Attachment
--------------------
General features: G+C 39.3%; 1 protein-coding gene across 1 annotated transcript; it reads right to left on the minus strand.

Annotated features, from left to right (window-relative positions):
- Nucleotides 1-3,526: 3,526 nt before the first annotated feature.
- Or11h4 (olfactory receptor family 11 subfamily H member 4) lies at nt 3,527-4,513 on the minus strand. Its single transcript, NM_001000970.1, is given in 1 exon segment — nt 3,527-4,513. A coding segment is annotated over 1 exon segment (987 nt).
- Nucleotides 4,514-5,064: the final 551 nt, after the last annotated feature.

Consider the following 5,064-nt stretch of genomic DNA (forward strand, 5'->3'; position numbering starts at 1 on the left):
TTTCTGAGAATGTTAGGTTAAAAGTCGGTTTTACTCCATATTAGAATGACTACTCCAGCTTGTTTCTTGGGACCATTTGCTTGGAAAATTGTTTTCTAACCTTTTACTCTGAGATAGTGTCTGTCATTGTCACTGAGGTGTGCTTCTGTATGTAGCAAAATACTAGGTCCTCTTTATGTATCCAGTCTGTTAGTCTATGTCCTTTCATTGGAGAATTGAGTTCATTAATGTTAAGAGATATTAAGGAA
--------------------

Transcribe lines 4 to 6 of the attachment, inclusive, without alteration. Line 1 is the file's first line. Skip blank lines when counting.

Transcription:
- Or11h4 (olfactory receptor family 11 subfamily H member 4) lies at nt 3,527-4,513 on the minus strand. Its single transcript, NM_001000970.1, is given in 1 exon segment — nt 3,527-4,513. A coding segment is annotated over 1 exon segment (987 nt).
- Nucleotides 4,514-5,064: the final 551 nt, after the last annotated feature.

Consider the following 5,064-nt stretch of genomic DNA (forward strand, 5'->3'; position numbering starts at 1 on the left):